After smoking cessation, bronchodilators are first-line therapy in the treatment of chronic obstructive pulmonary disease (COPD) . Among the bronchodilators currently available, selective h-adrenergic receptor agonists have been extensively used over the last 30 years. An interesting paradox is that lack of response to h-agonists has often been used to define patients with COPD, particularly in clinical trials. This has often led to a general impression that treatment of COPD offers little benefit. Available data, however, clearly demonstrate that the majority of COPD patients respond to bronchodilators, including h-agonists [2,3]. Moreover, evidence is accumulating that h-agonists may benefit patients by mechanisms different from simple bronchodilatation. This chapter will review the current understanding of h-agonist bronchodilators and their role in the treatment of COPD.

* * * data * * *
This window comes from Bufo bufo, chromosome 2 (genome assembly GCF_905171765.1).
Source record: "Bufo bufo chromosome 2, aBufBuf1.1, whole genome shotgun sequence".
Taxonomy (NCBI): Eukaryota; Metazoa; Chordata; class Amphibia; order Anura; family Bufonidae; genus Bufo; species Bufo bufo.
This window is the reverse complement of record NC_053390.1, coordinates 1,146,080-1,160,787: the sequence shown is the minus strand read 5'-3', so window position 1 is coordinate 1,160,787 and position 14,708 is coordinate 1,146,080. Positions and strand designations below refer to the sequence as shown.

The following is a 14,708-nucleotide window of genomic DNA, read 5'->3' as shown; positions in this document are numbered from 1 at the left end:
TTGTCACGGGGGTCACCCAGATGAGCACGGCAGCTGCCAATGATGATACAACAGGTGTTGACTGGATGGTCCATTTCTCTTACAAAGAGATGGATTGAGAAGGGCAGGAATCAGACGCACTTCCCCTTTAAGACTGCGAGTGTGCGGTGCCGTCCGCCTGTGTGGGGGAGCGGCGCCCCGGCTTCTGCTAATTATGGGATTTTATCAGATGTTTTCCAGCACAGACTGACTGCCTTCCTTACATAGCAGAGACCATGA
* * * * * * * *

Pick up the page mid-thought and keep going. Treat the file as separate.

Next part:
|Original language||English (US)|
|Title of host publication||Pharmacotherapy in Chronic Obstructive Pulmonary Disease|
|Number of pages||22|
|State||Published - Jan 1 2003|
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